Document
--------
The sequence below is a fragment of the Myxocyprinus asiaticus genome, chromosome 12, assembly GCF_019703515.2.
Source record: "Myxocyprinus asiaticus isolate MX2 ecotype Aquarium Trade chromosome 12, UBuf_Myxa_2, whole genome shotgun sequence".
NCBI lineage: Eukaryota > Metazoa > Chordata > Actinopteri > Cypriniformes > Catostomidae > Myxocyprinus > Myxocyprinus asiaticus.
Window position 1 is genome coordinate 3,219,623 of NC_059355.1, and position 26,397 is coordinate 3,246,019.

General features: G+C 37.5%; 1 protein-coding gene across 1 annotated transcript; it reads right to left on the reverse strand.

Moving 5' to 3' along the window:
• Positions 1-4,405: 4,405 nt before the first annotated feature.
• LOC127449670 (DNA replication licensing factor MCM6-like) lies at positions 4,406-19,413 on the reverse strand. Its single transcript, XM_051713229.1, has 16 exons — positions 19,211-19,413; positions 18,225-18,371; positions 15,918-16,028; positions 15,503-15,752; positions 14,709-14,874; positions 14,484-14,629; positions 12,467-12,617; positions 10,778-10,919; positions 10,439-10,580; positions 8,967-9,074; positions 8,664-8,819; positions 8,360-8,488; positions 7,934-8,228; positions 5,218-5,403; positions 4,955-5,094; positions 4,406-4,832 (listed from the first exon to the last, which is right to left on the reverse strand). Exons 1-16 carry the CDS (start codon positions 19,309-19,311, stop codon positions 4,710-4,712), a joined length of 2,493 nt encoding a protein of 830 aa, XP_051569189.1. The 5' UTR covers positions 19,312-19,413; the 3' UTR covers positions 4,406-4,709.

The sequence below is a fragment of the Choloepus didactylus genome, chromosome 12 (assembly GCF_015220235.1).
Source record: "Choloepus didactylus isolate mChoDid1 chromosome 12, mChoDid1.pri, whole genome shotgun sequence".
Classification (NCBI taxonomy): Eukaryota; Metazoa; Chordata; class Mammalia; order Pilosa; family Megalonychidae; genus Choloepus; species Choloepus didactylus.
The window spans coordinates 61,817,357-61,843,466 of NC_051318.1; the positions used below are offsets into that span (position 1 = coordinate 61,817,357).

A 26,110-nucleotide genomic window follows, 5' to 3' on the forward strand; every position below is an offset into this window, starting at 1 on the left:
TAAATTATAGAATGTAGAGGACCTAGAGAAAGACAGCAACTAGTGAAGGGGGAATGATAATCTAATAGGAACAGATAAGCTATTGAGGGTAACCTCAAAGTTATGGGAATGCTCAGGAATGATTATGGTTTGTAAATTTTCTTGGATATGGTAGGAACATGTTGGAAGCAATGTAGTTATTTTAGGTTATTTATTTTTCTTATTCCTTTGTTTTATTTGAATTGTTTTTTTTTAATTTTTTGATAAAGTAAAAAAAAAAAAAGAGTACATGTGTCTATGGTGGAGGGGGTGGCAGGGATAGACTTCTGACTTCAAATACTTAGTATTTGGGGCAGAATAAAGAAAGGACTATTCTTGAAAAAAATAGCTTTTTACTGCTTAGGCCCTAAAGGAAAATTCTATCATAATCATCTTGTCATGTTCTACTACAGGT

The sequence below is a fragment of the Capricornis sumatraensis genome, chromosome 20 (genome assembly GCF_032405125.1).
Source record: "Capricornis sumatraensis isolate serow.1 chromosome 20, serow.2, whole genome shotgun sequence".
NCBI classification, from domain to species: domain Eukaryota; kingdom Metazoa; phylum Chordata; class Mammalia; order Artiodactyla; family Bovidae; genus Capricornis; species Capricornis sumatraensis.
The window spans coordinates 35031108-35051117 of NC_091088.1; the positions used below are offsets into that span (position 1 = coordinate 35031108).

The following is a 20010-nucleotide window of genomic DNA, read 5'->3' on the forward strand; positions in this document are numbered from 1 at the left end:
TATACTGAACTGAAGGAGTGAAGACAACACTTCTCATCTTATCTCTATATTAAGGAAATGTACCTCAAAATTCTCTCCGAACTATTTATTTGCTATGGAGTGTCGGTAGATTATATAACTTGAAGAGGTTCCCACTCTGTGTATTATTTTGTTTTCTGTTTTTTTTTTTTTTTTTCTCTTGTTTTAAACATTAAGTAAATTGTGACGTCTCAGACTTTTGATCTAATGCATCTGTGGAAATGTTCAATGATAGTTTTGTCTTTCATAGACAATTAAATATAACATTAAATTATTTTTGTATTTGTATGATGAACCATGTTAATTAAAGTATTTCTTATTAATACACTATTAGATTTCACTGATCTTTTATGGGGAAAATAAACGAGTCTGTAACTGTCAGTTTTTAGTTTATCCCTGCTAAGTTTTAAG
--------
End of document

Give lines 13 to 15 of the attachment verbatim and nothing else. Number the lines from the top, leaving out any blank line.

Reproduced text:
A 26,110-nucleotide genomic window follows, 5' to 3' on the forward strand; every position below is an offset into this window, starting at 1 on the left:
TAAATTATAGAATGTAGAGGACCTAGAGAAAGACAGCAACTAGTGAAGGGGGAATGATAATCTAATAGGAACAGATAAGCTATTGAGGGTAACCTCAAAGTTATGGGAATGCTCAGGAATGATTATGGTTTGTAAATTTTCTTGGATATGGTAGGAACATGTTGGAAGCAATGTAGTTATTTTAGGTTATTTATTTTTCTTATTCCTTTGTTTTATTTGAATTGTTTTTTTTTAATTTTTTGATAAAGTAAAAAAAAAAAAAGAGTACATGTGTCTATGGTGGAGGGGGTGGCAGGGATAGACTTCTGACTTCAAATACTTAGTATTTGGGGCAGAATAAAGAAAGGACTATTCTTGAAAAAAATAGCTTTTTACTGCTTAGGCCCTAAAGGAAAATTCTATCATAATCATCTTGTCATGTTCTACTACAGGT

The sequence below is a fragment of the Capricornis sumatraensis genome, chromosome 20 (genome assembly GCF_032405125.1).